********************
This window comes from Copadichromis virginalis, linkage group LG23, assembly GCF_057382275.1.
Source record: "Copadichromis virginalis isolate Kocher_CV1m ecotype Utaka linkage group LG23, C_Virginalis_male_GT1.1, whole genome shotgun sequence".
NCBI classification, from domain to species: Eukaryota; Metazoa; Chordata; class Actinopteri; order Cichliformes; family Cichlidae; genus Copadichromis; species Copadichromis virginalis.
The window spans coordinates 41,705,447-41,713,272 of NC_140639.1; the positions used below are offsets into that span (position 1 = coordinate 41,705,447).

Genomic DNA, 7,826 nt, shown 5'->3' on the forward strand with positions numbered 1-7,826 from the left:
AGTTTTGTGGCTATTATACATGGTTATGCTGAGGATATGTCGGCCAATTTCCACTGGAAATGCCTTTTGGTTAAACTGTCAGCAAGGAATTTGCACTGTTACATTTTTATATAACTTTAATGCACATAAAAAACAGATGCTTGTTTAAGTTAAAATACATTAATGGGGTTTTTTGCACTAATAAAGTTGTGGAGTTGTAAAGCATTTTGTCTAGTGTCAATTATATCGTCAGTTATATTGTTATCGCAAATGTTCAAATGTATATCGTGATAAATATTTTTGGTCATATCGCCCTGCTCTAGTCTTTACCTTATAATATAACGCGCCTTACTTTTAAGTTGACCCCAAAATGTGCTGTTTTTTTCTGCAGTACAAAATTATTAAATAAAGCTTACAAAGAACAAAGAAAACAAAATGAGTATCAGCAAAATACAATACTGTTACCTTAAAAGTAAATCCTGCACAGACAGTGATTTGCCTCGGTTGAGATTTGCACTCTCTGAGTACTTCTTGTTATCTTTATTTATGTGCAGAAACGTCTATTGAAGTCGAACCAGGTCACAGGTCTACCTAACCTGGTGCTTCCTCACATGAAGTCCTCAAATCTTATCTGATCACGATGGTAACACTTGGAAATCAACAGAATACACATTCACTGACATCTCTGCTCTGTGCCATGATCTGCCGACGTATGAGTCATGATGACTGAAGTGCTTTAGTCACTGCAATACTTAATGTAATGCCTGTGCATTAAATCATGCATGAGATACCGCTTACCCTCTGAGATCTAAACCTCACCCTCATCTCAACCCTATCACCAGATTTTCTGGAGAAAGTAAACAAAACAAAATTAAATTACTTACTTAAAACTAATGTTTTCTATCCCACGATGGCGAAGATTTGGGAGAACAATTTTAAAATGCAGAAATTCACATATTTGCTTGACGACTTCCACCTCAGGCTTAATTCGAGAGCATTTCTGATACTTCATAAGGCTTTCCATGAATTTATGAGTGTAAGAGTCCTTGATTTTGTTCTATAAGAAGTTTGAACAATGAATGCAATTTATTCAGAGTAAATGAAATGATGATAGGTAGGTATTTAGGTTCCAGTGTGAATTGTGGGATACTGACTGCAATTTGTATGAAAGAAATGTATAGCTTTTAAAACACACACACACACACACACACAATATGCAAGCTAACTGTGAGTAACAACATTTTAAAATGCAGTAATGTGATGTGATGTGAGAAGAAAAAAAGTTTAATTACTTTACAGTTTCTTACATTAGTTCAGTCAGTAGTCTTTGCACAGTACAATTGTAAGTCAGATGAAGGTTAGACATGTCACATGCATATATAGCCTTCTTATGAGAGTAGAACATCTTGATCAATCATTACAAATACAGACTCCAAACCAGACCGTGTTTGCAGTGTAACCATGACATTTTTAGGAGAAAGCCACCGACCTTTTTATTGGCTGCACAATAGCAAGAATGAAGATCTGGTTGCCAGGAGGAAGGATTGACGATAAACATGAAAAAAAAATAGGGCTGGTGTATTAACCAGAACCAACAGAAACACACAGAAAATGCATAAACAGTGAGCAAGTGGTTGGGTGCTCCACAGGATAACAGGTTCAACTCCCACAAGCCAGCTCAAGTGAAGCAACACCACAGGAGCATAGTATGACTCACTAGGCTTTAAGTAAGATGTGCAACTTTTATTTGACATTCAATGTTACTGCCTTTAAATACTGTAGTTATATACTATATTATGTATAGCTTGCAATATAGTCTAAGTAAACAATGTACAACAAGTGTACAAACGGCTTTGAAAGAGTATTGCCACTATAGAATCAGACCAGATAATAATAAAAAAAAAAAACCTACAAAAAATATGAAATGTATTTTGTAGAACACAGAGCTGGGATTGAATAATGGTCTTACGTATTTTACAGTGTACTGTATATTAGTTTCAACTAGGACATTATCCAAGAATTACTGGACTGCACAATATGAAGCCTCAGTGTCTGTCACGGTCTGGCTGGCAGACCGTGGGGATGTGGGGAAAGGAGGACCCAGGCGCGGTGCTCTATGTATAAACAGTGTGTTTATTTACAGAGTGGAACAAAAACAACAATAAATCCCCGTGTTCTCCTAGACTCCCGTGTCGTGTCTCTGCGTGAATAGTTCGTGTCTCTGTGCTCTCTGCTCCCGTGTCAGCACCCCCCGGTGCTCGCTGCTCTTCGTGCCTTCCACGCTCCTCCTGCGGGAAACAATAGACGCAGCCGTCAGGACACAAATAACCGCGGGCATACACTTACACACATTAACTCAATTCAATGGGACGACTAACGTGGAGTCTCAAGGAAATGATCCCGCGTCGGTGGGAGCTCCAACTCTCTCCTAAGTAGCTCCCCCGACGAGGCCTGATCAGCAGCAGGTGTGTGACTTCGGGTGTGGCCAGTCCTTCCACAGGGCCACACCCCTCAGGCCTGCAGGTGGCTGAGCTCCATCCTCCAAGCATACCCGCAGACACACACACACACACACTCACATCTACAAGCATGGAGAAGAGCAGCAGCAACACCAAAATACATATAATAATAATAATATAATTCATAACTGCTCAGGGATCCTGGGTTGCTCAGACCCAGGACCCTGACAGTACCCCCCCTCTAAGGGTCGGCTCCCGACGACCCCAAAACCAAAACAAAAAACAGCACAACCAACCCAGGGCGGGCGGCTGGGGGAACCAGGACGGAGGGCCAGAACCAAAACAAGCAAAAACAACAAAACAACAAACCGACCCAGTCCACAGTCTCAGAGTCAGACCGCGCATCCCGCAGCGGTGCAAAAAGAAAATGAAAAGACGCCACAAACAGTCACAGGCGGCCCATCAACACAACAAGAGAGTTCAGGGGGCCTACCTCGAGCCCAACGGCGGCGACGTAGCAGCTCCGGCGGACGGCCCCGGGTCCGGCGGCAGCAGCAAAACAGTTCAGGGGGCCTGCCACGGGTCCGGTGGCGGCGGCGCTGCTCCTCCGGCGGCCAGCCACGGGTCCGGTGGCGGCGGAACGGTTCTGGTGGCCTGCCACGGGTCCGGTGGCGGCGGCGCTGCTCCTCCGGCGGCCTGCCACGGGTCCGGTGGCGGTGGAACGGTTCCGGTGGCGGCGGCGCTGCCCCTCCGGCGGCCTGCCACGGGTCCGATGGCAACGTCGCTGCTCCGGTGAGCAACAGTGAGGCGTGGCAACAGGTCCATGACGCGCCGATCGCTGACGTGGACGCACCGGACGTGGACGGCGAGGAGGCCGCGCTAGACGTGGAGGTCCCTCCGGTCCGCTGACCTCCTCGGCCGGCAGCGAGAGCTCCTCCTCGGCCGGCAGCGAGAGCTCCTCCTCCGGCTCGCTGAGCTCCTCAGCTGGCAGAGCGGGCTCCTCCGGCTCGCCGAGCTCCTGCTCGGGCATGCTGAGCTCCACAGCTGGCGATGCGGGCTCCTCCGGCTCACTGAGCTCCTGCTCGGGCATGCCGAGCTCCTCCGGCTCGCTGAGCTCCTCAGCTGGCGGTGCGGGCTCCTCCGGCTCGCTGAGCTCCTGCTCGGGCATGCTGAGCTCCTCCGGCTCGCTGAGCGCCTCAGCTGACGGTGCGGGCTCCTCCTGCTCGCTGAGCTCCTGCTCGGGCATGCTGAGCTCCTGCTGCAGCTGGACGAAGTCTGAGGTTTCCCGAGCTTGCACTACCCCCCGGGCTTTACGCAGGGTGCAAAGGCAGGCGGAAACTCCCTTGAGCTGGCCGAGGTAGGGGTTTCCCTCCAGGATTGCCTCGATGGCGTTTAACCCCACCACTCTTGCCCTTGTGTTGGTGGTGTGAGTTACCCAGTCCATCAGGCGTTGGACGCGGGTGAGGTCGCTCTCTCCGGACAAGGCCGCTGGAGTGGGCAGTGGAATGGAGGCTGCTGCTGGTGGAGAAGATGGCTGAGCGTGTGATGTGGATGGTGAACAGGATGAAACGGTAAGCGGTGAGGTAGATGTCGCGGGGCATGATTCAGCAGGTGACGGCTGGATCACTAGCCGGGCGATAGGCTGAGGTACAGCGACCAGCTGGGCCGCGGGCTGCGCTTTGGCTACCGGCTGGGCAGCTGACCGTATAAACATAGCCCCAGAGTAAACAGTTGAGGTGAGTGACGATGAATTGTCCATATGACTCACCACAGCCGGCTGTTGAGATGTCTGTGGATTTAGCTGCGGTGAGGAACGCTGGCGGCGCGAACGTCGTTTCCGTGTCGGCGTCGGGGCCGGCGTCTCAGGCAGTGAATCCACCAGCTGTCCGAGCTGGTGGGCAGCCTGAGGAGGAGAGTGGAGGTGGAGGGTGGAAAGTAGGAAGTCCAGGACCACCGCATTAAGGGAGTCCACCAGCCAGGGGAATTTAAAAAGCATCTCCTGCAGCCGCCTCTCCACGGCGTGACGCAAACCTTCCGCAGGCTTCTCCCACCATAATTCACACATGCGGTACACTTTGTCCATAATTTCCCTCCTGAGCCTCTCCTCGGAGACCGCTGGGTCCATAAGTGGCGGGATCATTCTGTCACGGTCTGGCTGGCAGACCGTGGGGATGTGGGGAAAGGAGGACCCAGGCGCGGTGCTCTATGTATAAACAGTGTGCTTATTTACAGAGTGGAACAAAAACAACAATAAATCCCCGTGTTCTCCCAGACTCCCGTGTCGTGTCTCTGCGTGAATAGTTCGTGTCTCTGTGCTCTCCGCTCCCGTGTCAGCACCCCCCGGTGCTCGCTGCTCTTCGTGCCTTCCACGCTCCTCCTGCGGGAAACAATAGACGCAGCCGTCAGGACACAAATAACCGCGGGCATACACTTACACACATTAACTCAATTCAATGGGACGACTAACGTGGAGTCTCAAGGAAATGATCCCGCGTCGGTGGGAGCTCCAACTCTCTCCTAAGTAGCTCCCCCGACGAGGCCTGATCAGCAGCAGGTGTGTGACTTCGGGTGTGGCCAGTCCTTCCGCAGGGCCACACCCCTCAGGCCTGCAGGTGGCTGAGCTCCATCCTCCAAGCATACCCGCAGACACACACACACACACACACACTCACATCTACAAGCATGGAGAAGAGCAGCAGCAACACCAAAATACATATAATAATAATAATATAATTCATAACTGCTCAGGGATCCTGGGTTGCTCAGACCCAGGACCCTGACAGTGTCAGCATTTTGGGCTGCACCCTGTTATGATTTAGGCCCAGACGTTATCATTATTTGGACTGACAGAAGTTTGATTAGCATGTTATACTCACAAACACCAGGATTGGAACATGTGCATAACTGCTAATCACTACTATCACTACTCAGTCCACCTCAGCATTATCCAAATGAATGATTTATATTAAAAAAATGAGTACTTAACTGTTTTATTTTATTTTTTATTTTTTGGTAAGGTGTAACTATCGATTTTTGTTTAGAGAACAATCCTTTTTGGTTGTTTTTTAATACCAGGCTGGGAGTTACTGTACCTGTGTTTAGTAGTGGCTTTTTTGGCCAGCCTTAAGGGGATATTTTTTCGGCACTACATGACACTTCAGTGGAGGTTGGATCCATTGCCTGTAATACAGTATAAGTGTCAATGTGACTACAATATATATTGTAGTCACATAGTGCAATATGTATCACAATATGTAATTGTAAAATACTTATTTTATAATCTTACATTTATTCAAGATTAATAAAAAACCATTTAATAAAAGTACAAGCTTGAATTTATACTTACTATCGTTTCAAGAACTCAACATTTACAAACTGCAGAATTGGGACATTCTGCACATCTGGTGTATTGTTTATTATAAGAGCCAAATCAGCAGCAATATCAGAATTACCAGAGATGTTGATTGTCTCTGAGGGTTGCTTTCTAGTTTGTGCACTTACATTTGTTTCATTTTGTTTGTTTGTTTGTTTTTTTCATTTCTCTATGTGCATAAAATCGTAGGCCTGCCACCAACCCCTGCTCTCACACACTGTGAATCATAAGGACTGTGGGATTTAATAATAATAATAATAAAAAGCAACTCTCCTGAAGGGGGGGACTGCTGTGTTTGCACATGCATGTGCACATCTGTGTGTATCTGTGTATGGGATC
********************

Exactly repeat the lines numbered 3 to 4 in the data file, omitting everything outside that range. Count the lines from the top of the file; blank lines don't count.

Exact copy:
NCBI classification, from domain to species: Eukaryota; Metazoa; Chordata; class Actinopteri; order Cichliformes; family Cichlidae; genus Copadichromis; species Copadichromis virginalis.
The window spans coordinates 41,705,447-41,713,272 of NC_140639.1; the positions used below are offsets into that span (position 1 = coordinate 41,705,447).